SPDR (“spider”) refers to the family of ETFs from State Street Global Advisors. SPDR ETFs are some of the oldest, most popular index funds out there. Here we’ll check out some of the best SPDR ETFs.
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Introduction – SPDR ETFs
SPDR ETFs are some of the oldest products in the game. Two of them – SPY and GLD, for the S&P 500 index and spot price of gold bullion, respectively – were the largest and second-largest ETFs in recent history.
SPDR actually stands for Standard & Poor’s depository receipt, now called SPY. It was the very first ETF in existence, created in 1993.
SPDR ETFs boast extremely high liquidity and extremely low tracking error. Day traders prefer SPDR products for these reasons. Even long-term investors continue to pay usually-higher fees for SPDR funds due to their solid track record.
Let’s dive into the best SPDR ETFs
SPY – SPDR S&P 500 ETF
SPY has historically been – and still is – the largest ETF out there and is also one of the oldest (started in 1993), built to track the famous S&P 500 index, at which it’s always done a great job. As mentioned, day traders continue to heavily trade SPY and derivatives on it. Long-term investors may prefer cheaper alternatives like VOO from Vanguard.
GLD – SPDR Gold Trust
Similarly, GLD has historically been the second-largest ETF. This ETF seeks to track the spot price of gold bullion. At one time, it was the only fund that was available to do so. GLD continues to be the most popular gold ETF.
DIA – SPDR Dow Jones Industrial Average ETF
DIA from SPDR seeks to track the famous Dow Jones Industrial Average Index. With his index and ETF are less popular now than they were in the past, but it’s still a way to access the largest companies in the United States.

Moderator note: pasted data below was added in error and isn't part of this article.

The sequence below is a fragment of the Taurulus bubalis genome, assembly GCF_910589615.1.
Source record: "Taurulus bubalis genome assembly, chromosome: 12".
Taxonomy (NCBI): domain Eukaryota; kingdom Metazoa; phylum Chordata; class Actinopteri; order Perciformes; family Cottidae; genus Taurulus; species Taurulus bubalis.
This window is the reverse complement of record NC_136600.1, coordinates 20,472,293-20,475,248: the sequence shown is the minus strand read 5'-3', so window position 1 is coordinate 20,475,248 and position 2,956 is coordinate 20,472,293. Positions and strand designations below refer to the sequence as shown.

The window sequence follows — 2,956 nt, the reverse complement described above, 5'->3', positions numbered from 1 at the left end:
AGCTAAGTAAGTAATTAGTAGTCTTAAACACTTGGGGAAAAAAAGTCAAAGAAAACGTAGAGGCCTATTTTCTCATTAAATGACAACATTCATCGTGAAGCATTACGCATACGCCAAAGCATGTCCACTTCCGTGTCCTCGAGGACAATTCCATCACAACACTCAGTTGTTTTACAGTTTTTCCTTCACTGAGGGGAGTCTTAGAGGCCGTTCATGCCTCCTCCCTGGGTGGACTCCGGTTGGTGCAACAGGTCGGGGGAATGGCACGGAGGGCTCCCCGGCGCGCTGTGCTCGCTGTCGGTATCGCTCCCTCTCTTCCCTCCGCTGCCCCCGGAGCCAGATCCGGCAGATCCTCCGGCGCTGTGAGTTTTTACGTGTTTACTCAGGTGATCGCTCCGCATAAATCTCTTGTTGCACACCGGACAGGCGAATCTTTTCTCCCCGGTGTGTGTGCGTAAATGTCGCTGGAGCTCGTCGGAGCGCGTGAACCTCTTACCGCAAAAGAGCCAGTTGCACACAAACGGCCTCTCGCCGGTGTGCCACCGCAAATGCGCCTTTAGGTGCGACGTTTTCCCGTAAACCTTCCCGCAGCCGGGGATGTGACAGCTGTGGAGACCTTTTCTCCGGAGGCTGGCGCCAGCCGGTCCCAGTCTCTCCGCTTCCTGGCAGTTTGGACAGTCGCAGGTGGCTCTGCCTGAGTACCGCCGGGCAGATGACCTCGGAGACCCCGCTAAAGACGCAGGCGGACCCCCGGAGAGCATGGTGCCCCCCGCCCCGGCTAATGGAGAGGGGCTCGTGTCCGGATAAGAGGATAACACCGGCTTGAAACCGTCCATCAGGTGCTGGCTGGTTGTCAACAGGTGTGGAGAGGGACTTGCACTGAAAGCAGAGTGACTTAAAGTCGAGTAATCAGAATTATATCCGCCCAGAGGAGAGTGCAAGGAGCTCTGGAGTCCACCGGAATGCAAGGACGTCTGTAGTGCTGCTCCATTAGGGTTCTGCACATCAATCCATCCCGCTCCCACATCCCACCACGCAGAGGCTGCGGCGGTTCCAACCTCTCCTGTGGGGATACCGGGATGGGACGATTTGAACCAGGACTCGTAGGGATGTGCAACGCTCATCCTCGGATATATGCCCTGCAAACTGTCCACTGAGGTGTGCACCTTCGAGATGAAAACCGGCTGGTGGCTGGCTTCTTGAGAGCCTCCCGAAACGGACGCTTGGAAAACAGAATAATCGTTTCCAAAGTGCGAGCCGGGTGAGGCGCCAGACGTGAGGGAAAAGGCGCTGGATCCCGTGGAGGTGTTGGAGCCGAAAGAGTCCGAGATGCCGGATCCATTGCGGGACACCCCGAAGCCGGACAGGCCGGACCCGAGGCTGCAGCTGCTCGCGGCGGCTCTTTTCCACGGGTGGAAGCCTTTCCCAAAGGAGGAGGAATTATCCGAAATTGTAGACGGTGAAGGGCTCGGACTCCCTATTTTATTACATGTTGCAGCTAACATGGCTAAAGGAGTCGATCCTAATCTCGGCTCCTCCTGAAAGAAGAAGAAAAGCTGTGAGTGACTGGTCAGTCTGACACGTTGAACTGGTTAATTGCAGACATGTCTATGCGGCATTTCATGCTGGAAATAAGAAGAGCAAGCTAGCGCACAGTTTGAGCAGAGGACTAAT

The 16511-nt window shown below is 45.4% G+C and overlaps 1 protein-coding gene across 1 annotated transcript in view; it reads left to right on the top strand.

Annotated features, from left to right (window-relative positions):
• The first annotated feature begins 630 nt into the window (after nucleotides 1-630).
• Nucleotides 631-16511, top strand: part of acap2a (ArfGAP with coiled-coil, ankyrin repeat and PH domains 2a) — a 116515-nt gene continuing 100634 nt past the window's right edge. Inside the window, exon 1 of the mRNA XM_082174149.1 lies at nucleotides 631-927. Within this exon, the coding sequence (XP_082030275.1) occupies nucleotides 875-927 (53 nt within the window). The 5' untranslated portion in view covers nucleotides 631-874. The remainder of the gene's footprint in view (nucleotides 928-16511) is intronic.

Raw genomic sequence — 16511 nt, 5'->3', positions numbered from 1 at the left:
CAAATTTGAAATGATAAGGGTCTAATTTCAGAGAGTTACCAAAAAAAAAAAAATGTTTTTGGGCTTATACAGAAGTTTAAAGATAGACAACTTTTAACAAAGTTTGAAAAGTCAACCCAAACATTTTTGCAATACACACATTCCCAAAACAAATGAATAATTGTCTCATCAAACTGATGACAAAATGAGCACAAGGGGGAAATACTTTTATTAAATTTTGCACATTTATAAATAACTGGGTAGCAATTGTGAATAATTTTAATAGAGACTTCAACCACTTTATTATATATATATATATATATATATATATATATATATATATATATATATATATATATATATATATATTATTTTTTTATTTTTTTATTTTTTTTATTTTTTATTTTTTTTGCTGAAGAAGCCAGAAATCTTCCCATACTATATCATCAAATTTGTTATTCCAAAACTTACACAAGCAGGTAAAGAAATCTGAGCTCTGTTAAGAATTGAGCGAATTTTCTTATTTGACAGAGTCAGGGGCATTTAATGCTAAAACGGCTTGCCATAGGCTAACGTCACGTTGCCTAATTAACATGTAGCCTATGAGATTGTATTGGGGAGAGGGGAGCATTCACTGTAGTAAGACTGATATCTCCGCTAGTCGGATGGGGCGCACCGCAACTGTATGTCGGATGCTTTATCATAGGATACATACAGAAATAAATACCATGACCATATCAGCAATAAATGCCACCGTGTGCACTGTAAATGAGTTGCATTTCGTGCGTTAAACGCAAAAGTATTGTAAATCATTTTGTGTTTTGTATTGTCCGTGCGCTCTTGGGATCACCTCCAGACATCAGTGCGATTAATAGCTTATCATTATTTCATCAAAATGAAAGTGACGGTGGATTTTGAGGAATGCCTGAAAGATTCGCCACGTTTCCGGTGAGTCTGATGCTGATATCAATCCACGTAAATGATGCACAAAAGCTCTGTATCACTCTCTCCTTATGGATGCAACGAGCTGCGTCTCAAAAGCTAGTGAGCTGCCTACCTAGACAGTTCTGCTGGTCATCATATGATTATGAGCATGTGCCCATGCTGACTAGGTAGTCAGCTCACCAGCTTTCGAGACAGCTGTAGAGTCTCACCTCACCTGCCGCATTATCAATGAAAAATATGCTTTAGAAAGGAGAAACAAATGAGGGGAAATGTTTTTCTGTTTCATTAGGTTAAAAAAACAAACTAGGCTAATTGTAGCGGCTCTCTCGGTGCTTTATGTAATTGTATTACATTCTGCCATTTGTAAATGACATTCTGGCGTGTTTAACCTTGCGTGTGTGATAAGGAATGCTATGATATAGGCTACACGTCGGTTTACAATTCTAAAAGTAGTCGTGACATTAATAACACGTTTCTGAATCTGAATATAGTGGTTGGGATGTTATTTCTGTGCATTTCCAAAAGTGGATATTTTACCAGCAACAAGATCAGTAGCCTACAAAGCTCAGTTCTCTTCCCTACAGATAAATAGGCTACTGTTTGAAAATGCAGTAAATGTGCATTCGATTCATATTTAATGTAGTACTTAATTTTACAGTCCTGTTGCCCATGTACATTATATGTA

BIL – SPDR Barclays 1-3 Month T-Bill ETF
BIL is the most popular T Bill fund with over $12 billion in assets. This fund is likely the truest “cash equivalent” available.
Other Popular SPDR ETFs
Beyond the above, SPDR has some extremely popular sector funds, all costing around 12 basis points at the time of writing:
- XLK – Technology Select Sector SPDR Fund
- XLF – Financial Select Sector SPDR Fund
- XLV – Health Care Select Sector SPDR Fund
- XLE – Energy Select Sector SPDR Fund
- XLY – Consumer Discretionary Select Sector SPDR Fund
- XLI – Industrial Select Sector SPDR Fund
- XLC – Communication Services Select Sector SPDR Fund
- XLU – Utilities Select Sector SPDR Fund
- XLP – Consumer Staples Select Sector SPDR Fund
Where To Buy These SPDR ETFs
Luckily, all the above SPDR ETFs should be available at any major broker. My choice is M1 Finance. The broker has zero trade commissions and zero account fees, and offers fractional shares, dynamic rebalancing, intuitive pie visualization, and a sleek, user-friendly interface and mobile app. I wrote a comprehensive review of M1 Finance here.
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Disclaimer: While I love diving into investing-related data and playing around with backtests, I am in no way a certified expert. I have no formal financial education. I am not a financial advisor, portfolio manager, or accountant. This is not financial advice, investing advice, or tax advice. The information on this website is for informational and recreational purposes only. Investment products discussed (ETFs, mutual funds, etc.) are for illustrative purposes only. It is not a recommendation to buy, sell, or otherwise transact in any of the products mentioned. Do your own due diligence. Past performance does not guarantee future returns. Read my lengthier disclaimer here.
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Hey John, would you consider doing an article on some new Simplify ETFs:
1) Simplify US Equity PLUS Convexity ETF (SPYC)
2) … PLUS Downside (SPD)
3) … PLUS Upside (SPUC)
Maybe compare them to NTSX?
It seems like one would be to hedge against expects interest rate rises, the other against expected decreases, but I don’t understand which is which and I don’t understand the plain ‘convexity’ one vs. those.
I’ve tried reading up on what convexity is and trying to understand their description of what they’re doing… I understand you better than all these other websites / forums. Thank you very much.
John Williamson says
Sure thing, I might look into SPD. Sounds like it’s just S&P 500 plus put options as crash insurance. The other 2 have concerningly-low AUM.
John Williamson says
Rob, I finally got around to covering SPD. I don’t hate it.